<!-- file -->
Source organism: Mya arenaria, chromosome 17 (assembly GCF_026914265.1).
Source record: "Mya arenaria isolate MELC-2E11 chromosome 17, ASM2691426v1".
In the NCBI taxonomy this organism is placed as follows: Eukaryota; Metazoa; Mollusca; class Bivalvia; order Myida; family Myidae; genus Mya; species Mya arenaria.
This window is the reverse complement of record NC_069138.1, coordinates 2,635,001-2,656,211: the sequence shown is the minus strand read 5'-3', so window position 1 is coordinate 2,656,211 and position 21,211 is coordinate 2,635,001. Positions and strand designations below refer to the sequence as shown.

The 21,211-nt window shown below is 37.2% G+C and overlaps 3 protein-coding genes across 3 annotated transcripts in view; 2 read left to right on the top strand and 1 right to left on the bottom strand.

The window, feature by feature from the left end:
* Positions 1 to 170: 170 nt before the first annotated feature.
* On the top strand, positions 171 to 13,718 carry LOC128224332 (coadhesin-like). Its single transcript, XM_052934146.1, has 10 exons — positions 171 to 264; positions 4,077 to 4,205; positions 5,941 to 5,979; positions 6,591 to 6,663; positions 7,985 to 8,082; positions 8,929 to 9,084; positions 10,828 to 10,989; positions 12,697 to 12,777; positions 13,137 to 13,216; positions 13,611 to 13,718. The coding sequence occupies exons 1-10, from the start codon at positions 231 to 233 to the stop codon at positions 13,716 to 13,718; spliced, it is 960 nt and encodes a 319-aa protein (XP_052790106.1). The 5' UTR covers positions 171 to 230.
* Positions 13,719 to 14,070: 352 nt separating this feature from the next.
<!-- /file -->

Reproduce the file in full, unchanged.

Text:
Source organism: Mya arenaria, chromosome 17 (assembly GCF_026914265.1).
Source record: "Mya arenaria isolate MELC-2E11 chromosome 17, ASM2691426v1".
In the NCBI taxonomy this organism is placed as follows: Eukaryota; Metazoa; Mollusca; class Bivalvia; order Myida; family Myidae; genus Mya; species Mya arenaria.
This window is the reverse complement of record NC_069138.1, coordinates 2,635,001-2,656,211: the sequence shown is the minus strand read 5'-3', so window position 1 is coordinate 2,656,211 and position 21,211 is coordinate 2,635,001. Positions and strand designations below refer to the sequence as shown.

The 21,211-nt window shown below is 37.2% G+C and overlaps 3 protein-coding genes across 3 annotated transcripts in view; 2 read left to right on the top strand and 1 right to left on the bottom strand.

The window, feature by feature from the left end:
* Positions 1 to 170: 170 nt before the first annotated feature.
* On the top strand, positions 171 to 13,718 carry LOC128224332 (coadhesin-like). Its single transcript, XM_052934146.1, has 10 exons — positions 171 to 264; positions 4,077 to 4,205; positions 5,941 to 5,979; positions 6,591 to 6,663; positions 7,985 to 8,082; positions 8,929 to 9,084; positions 10,828 to 10,989; positions 12,697 to 12,777; positions 13,137 to 13,216; positions 13,611 to 13,718. The coding sequence occupies exons 1-10, from the start codon at positions 231 to 233 to the stop codon at positions 13,716 to 13,718; spliced, it is 960 nt and encodes a 319-aa protein (XP_052790106.1). The 5' UTR covers positions 171 to 230.
* Positions 13,719 to 14,070: 352 nt separating this feature from the next.